The Opposite of Lonely
by ARIANNA STERN
When I came back from my San Francisco spring break trip, I tried to imagine what it was that made me feel so elated the whole time I was there. The exact feeling that I had — one of exuberance, powerfulness, and confidence, almost a feeling of invincibility — I hadn’t felt since I was 18.
Zoey, my host on the trip, was my brother’s onetime girlfriend of eight years. From early on, I intuited that we were the same in some way. Both of us grew up in the same wealthy suburb, grateful for our education but alienated by the homogeneity, segregation, and isolation of our hometown. In high school, she and I ate noodles together, and I learned to say “sex worker,” and Zoey would say sage things like “It’s just like, part of growing up in the suburbs, being bored and assuming that everyone else is having more fun than you’re having.” We put a great deal of thought into D.I.Y. haircuts and the trajectory of Claire Danes’ acting career.
Explaining a friendship like ours to someone outside of it poses a challenge, because pop culture mostly tells stories about women and men. In Toni Morrison’s Sula Nel laments the end of her life’s most important friendship when she says “We was girls together,” and despite my dissimilarity to Morrison’s characters, I knew just what Nel meant. I mourned for her.
There’s something about a friendship in which the other person knows the intimate details of your life and the content of your dreams and still believes that you belong in the life that you imagine for yourself, in spite of everything. The two of us did a lot of imagining. Zoey saw the interior of my childhood home before my parents made much money. She knew that it was dirty, dark, and old. Other kids rarely came to visit, and so I spent a lot of time alone, hoping to leave but not being able. Instead of physically leaving, the two of us dreamed a lot: about the day when I would be a published writer and she would be a chemist living in sunny California. Those are the best kind of friendships, where each friend dreams on behalf of the other.
My brother and Zoey broke up when I had just turned 20 and it was wordlessly understood that I couldn’t talk to her for a while, out of loyalty, or out of sensitivity, or out of cowardice. She once promised my brother that she would call me, but she never did. “I was pretty sure your whole family hated me,” she told him. In October I sent Zoey a terrifying email asking her if she wanted to talk again, and we did. And then it just kept happening, each time less frightening than the last.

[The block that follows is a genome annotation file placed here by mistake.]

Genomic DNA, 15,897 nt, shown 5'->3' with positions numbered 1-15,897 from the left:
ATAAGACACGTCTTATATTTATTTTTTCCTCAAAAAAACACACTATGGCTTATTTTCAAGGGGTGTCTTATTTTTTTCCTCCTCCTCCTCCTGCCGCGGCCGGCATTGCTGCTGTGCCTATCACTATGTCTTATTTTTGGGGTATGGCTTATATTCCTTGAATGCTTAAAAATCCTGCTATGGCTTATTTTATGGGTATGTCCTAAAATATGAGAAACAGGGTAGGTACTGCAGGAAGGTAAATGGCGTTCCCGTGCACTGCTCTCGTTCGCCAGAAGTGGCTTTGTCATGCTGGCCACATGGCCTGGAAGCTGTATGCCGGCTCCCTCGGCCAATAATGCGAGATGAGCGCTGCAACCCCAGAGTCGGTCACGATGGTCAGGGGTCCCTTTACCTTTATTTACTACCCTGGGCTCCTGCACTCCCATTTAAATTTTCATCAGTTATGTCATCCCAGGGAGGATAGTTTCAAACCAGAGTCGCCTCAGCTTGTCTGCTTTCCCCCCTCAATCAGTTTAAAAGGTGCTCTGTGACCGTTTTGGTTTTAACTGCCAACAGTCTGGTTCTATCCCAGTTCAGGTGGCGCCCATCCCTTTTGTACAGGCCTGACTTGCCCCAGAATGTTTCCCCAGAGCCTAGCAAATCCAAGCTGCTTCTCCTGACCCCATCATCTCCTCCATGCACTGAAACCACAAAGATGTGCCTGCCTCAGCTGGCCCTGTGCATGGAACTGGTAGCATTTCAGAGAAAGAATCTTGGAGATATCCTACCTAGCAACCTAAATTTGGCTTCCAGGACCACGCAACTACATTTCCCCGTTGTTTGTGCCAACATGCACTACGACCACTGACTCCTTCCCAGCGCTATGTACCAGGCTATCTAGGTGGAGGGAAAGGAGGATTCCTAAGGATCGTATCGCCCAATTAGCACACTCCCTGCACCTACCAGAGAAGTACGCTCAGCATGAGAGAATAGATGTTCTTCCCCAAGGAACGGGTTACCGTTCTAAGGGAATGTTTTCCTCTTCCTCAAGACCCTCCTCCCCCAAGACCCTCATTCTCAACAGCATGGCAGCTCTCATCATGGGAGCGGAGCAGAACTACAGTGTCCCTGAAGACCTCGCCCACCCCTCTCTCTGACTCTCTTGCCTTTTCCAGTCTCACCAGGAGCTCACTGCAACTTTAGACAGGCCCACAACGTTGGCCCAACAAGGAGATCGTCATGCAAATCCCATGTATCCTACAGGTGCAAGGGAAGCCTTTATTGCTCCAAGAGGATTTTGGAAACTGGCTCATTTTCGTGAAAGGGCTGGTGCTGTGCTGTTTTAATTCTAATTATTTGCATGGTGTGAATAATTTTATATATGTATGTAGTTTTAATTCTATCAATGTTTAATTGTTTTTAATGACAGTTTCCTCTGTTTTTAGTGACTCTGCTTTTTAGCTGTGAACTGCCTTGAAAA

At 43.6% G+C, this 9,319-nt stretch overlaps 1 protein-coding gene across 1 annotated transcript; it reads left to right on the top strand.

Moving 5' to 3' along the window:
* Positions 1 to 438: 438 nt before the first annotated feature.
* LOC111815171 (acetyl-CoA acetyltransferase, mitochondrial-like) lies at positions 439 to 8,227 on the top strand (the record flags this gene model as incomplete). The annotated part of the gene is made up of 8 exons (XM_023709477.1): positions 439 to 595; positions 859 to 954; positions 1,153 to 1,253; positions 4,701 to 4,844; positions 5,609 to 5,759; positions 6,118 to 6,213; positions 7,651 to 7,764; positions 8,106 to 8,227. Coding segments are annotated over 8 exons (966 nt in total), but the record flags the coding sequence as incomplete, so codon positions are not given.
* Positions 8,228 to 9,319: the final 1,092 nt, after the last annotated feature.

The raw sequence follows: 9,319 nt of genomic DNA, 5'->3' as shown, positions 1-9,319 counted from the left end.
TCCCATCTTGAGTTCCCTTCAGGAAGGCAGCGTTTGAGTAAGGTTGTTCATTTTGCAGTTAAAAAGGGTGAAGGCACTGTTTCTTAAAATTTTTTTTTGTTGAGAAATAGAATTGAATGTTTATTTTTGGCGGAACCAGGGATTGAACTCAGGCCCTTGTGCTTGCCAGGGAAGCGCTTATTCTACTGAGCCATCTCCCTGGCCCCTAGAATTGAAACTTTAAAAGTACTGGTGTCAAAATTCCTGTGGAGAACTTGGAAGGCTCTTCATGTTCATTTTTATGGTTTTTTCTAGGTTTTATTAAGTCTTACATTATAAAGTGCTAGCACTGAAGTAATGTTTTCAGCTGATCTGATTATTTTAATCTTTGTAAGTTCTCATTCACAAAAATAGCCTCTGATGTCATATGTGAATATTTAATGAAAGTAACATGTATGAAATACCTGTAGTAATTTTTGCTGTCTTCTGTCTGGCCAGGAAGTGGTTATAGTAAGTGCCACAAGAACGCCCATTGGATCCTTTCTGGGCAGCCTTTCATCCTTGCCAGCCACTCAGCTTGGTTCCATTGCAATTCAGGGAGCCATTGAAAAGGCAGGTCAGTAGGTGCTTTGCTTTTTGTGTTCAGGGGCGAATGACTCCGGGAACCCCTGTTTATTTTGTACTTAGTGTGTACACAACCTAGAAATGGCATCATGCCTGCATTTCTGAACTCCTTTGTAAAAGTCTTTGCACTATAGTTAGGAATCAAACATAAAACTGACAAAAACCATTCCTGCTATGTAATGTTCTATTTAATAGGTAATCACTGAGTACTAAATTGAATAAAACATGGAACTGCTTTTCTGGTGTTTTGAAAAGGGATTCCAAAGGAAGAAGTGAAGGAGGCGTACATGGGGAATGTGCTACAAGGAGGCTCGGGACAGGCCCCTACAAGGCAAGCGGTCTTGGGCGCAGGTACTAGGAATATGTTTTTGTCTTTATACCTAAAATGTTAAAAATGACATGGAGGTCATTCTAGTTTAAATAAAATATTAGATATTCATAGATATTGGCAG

At first I attributed my joyfulness on the trip to the series of happy accidents that occurred while I was there. To be fair, there were many. Zoey and I ate free falafel pieces and creamy gelato, and drank coffee that got a little thick at the bottom, like caffeinated caramel (please create this, universe). I unexpectedly saw the Gerhard Richter painting from the cover of Daydream Nation at the MoMA and choked up at the first Kahlo piece I’ve ever seen in person. The night of their show, I met most of Neon Indian on a bench outside of a museum. I said hello and wished them good luck, and thought to myself, What are the odds that I would meet this specific group of tourists, as a tourist myself, in a city with over one million people? But San Francisco just seemed to work that way, producing a series of fortunate coincidences that cumulatively seemed a little magical. Strangers introduced themselves, the races were integrated, and even the panhandlers seemed more convincing when they said you were pretty.
It took me a while to realize that I was happy because I was living on borrowed optimism — Zoey’s — because she was still doing what she always did. She imagined that things would be good for me, she planned for it, and they were. Our adolescent sadness seemed like an ugly, abandoned thing, like an empty junk food wrapper left roadside. I thought of it only when I remembered why the two of us live this way, what my life was like when being an independently mobile 21-year-old writer — or what her life was like when being a PhD candidate in Berkeley — seemed like a distant, romantic fantasy. We dreamed a lot, for each other.
Arianna Stern is a contributor to This Recording. This is her first appearance in these pages. She tumbls here.
"No Aloha" - The Breeders (mp3)
"Impossible Love" - Gigi (mp3)
"Local Joke" - Neon Indian (mp3)
"Wellington's Wednesdays" - The Weakerthans (mp3)